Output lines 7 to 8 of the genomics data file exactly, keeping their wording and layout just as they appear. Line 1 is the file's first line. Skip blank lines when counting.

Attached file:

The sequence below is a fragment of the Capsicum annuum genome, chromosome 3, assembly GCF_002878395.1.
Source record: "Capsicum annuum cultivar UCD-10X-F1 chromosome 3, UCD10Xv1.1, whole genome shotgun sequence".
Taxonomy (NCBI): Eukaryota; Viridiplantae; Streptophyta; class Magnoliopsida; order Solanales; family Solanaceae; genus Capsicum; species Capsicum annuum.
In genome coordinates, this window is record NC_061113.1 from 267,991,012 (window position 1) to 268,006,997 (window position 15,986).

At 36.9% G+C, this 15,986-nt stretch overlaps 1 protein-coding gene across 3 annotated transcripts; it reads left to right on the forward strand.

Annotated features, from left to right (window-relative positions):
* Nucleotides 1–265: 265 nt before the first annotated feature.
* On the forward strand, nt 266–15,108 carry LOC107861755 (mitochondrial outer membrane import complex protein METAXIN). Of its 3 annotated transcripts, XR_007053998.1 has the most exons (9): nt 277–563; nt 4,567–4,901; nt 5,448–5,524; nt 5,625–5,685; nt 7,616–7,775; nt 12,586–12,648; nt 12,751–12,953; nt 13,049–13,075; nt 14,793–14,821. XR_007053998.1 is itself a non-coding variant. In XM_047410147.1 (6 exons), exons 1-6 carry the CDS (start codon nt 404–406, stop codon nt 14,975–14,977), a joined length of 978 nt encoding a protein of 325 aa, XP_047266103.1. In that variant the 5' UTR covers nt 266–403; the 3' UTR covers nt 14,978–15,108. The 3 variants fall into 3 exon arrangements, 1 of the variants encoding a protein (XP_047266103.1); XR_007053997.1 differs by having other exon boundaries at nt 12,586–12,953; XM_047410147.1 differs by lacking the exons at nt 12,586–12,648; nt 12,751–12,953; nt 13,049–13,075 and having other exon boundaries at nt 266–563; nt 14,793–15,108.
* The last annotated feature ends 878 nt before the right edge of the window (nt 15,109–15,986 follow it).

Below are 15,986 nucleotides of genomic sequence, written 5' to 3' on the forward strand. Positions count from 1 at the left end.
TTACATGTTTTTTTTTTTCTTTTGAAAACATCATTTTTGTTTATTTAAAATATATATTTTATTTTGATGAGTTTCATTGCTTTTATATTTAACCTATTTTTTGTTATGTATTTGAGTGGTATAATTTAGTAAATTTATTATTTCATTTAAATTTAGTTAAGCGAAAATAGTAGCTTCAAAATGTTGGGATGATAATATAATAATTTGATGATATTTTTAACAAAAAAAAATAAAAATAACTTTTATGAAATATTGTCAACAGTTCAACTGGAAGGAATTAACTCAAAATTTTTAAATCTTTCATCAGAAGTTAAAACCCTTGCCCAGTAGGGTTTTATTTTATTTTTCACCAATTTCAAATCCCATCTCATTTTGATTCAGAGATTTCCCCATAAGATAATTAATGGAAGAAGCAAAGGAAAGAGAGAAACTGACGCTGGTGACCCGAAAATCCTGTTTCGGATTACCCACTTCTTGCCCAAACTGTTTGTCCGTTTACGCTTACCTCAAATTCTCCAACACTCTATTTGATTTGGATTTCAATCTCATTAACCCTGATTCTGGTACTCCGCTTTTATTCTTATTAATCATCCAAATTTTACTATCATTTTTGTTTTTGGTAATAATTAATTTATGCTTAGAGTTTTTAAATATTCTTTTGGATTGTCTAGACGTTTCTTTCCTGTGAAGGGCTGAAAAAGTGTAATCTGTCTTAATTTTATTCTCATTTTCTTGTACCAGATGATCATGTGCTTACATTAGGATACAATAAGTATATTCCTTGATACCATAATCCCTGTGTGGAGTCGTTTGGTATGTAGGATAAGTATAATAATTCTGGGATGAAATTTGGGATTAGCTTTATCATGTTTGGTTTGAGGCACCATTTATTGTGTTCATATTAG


* Nucleotides 1–265: 265 nt before the first annotated feature.
* On the forward strand, nt 266–15,108 carry LOC107861755 (mitochondrial outer membrane import complex protein METAXIN). Of its 3 annotated transcripts, XR_007053998.1 has the most exons (9): nt 277–563; nt 4,567–4,901; nt 5,448–5,524; nt 5,625–5,685; nt 7,616–7,775; nt 12,586–12,648; nt 12,751–12,953; nt 13,049–13,075; nt 14,793–14,821. XR_007053998.1 is itself a non-coding variant. In XM_047410147.1 (6 exons), exons 1-6 carry the CDS (start codon nt 404–406, stop codon nt 14,975–14,977), a joined length of 978 nt encoding a protein of 325 aa, XP_047266103.1. In that variant the 5' UTR covers nt 266–403; the 3' UTR covers nt 14,978–15,108. The 3 variants fall into 3 exon arrangements, 1 of the variants encoding a protein (XP_047266103.1); XR_007053997.1 differs by having other exon boundaries at nt 12,586–12,953; XM_047410147.1 differs by lacking the exons at nt 12,586–12,648; nt 12,751–12,953; nt 13,049–13,075 and having other exon boundaries at nt 266–563; nt 14,793–15,108.